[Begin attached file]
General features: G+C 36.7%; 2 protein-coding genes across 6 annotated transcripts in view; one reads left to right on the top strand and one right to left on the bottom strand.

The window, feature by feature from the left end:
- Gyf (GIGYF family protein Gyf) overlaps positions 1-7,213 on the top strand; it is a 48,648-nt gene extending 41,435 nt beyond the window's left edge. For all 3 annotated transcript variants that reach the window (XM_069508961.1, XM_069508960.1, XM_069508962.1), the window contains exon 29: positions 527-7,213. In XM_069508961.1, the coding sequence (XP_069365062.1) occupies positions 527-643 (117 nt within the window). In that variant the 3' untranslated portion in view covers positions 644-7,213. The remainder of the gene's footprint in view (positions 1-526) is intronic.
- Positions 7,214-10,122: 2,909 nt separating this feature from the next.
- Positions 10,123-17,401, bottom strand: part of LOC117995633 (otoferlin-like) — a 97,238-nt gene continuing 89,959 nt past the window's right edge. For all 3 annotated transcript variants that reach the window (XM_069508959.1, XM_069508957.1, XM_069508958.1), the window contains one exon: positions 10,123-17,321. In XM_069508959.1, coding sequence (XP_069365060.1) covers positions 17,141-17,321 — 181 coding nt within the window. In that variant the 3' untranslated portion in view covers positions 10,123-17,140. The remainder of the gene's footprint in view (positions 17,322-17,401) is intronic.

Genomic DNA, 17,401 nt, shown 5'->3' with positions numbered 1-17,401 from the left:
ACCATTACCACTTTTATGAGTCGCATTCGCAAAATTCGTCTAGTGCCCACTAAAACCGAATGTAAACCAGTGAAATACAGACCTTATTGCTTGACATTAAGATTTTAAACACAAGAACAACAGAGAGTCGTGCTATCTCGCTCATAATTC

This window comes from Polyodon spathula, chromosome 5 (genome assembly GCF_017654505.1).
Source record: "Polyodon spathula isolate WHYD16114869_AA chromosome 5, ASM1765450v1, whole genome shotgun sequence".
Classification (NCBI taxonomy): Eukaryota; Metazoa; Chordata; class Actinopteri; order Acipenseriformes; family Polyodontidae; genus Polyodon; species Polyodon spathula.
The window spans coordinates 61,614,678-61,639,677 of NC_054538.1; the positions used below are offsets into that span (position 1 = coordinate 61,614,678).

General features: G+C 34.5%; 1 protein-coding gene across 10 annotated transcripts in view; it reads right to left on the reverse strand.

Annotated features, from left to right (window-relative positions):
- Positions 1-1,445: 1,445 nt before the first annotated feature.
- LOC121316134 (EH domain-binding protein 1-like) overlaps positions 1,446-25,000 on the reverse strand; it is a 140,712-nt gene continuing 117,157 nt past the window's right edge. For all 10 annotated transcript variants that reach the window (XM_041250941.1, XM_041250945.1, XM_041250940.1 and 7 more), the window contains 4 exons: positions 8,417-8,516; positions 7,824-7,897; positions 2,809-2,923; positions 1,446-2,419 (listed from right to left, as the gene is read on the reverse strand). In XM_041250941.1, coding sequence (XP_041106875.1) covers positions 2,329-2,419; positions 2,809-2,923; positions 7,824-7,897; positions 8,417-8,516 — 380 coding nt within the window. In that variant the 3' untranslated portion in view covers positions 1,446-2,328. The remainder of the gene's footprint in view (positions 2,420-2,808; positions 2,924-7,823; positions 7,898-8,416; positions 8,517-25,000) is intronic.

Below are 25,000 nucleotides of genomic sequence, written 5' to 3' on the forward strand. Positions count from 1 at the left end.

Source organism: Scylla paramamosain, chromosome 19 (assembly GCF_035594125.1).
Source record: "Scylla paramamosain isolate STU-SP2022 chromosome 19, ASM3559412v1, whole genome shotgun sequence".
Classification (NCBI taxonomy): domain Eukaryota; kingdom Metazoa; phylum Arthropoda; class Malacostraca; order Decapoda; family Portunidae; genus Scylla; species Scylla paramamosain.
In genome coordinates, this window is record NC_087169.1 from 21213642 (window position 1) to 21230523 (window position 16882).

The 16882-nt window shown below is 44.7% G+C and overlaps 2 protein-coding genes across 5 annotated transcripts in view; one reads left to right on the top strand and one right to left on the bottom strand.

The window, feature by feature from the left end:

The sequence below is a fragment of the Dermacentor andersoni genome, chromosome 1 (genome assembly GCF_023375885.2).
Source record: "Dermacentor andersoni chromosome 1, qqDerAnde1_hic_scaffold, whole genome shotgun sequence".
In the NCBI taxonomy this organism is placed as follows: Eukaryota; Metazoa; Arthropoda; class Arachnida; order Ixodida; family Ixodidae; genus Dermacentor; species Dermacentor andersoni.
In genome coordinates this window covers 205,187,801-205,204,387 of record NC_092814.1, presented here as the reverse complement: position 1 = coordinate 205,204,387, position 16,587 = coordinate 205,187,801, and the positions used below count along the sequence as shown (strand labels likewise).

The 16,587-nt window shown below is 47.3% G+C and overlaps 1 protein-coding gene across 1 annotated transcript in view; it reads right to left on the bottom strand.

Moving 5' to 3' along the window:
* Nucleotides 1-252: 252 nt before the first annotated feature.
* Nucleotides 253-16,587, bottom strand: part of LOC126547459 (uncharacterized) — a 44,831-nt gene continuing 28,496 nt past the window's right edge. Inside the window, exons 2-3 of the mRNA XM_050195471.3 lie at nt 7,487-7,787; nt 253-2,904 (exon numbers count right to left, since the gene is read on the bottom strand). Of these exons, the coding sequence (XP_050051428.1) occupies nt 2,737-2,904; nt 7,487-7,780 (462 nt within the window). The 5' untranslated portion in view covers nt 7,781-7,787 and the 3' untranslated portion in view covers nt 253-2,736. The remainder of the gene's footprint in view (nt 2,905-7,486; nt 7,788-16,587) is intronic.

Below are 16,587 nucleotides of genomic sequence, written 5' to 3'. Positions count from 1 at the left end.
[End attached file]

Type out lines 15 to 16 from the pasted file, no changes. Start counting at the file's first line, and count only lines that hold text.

- LOC121316134 (EH domain-binding protein 1-like) overlaps positions 1,446-25,000 on the reverse strand; it is a 140,712-nt gene continuing 117,157 nt past the window's right edge. For all 10 annotated transcript variants that reach the window (XM_041250941.1, XM_041250945.1, XM_041250940.1 and 7 more), the window contains 4 exons: positions 8,417-8,516; positions 7,824-7,897; positions 2,809-2,923; positions 1,446-2,419 (listed from right to left, as the gene is read on the reverse strand). In XM_041250941.1, coding sequence (XP_041106875.1) covers positions 2,329-2,419; positions 2,809-2,923; positions 7,824-7,897; positions 8,417-8,516 — 380 coding nt within the window. In that variant the 3' untranslated portion in view covers positions 1,446-2,328. The remainder of the gene's footprint in view (positions 2,420-2,808; positions 2,924-7,823; positions 7,898-8,416; positions 8,517-25,000) is intronic.

Below are 25,000 nucleotides of genomic sequence, written 5' to 3' on the forward strand. Positions count from 1 at the left end.